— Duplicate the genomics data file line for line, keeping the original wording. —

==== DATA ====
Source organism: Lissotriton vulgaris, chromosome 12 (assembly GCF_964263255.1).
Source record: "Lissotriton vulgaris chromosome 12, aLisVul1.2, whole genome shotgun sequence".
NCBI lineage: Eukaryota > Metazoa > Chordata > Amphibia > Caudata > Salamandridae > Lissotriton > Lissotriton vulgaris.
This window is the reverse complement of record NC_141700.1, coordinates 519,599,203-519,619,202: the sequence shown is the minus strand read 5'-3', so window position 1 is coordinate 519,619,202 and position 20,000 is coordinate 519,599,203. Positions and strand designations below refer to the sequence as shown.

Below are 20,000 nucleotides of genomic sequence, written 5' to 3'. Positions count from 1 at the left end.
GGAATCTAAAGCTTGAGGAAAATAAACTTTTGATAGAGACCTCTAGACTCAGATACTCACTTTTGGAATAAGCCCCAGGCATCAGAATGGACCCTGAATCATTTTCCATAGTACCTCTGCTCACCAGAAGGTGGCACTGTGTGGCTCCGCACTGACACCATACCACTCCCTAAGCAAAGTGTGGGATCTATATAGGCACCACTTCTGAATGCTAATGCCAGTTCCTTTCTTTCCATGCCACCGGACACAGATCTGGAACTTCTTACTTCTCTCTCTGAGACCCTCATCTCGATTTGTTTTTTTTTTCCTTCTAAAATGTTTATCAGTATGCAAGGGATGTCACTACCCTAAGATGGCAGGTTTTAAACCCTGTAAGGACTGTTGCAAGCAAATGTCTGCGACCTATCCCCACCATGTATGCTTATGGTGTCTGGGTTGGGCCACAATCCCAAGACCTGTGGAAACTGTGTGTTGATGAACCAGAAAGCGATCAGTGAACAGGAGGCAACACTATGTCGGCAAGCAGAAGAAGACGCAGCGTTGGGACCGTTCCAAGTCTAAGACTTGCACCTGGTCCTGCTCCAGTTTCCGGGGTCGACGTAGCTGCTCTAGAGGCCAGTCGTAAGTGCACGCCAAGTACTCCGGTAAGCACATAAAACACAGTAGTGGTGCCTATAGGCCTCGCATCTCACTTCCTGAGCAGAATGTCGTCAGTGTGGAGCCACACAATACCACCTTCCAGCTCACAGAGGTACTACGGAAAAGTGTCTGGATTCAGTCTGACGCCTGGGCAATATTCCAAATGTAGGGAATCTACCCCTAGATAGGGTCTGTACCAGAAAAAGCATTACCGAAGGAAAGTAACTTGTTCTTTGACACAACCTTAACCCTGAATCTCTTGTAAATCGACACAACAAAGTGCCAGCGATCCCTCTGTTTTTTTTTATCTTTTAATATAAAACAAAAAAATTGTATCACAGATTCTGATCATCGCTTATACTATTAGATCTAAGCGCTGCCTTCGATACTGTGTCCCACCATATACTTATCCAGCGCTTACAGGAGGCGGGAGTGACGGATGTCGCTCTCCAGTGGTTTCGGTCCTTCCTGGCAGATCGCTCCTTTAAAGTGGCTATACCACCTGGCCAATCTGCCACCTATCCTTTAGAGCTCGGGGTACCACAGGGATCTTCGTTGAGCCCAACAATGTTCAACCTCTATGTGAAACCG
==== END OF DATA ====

Source organism: Lissotriton vulgaris, chromosome 12 (assembly GCF_964263255.1).
Source record: "Lissotriton vulgaris chromosome 12, aLisVul1.2, whole genome shotgun sequence".
NCBI lineage: Eukaryota > Metazoa > Chordata > Amphibia > Caudata > Salamandridae > Lissotriton > Lissotriton vulgaris.
This window is the reverse complement of record NC_141700.1, coordinates 519,599,203-519,619,202: the sequence shown is the minus strand read 5'-3', so window position 1 is coordinate 519,619,202 and position 20,000 is coordinate 519,599,203. Positions and strand designations below refer to the sequence as shown.

Below are 20,000 nucleotides of genomic sequence, written 5' to 3'. Positions count from 1 at the left end.
GGAATCTAAAGCTTGAGGAAAATAAACTTTTGATAGAGACCTCTAGACTCAGATACTCACTTTTGGAATAAGCCCCAGGCATCAGAATGGACCCTGAATCATTTTCCATAGTACCTCTGCTCACCAGAAGGTGGCACTGTGTGGCTCCGCACTGACACCATACCACTCCCTAAGCAAAGTGTGGGATCTATATAGGCACCACTTCTGAATGCTAATGCCAGTTCCTTTCTTTCCATGCCACCGGACACAGATCTGGAACTTCTTACTTCTCTCTCTGAGACCCTCATCTCGATTTGTTTTTTTTTTCCTTCTAAAATGTTTATCAGTATGCAAGGGATGTCACTACCCTAAGATGGCAGGTTTTAAACCCTGTAAGGACTGTTGCAAGCAAATGTCTGCGACCTATCCCCACCATGTATGCTTATGGTGTCTGGGTTGGGCCACAATCCCAAGACCTGTGGAAACTGTGTGTTGATGAACCAGAAAGCGATCAGTGAACAGGAGGCAACACTATGTCGGCAAGCAGAAGAAGACGCAGCGTTGGGACCGTTCCAAGTCTAAGACTTGCACCTGGTCCTGCTCCAGTTTCCGGGGTCGACGTAGCTGCTCTAGAGGCCAGTCGTAAGTGCACGCCAAGTACTCCGGTAAGCACATAAAACACAGTAGTGGTGCCTATAGGCCTCGCATCTCACTTCCTGAGCAGAATGTCGTCAGTGTGGAGCCACACAATACCACCTTCCAGCTCACAGAGGTACTACGGAAAAGTGTCTGGATTCAGTCTGACGCCTGGGCAATATTCCAAATGTAGGGAATCTACCCCTAGATAGGGTCTGTACCAGAAAAAGCATTACCGAAGGAAAGTAACTTGTTCTTTGACACAACCTTAACCCTGAATCTCTTGTAAATCGACACAACAAAGTGCCAGCGATCCCTCTGTTTTTTTTTATCTTTTAATATAAAACAAAAAAATTGTATCACAGATTCTGATCATCGCTTATACTATTAGATCTAAGCGCTGCCTTCGATACTGTGTCCCACCATATACTTATCCAGCGCTTACAGGAGGCGGGAGTGACGGATGTCGCTCTCCAGTGGTTTCGGTCCTTCCTGGCAGATCGCTCCTTTAAAGTGGCTATACCACCTGGCCAATCTGCCACCTATCCTTTAGAGCTCGGGGTACCACAGGGATCTTCGTTGAGCCCAACAATGTTCAACCTCTATGTGAAACCG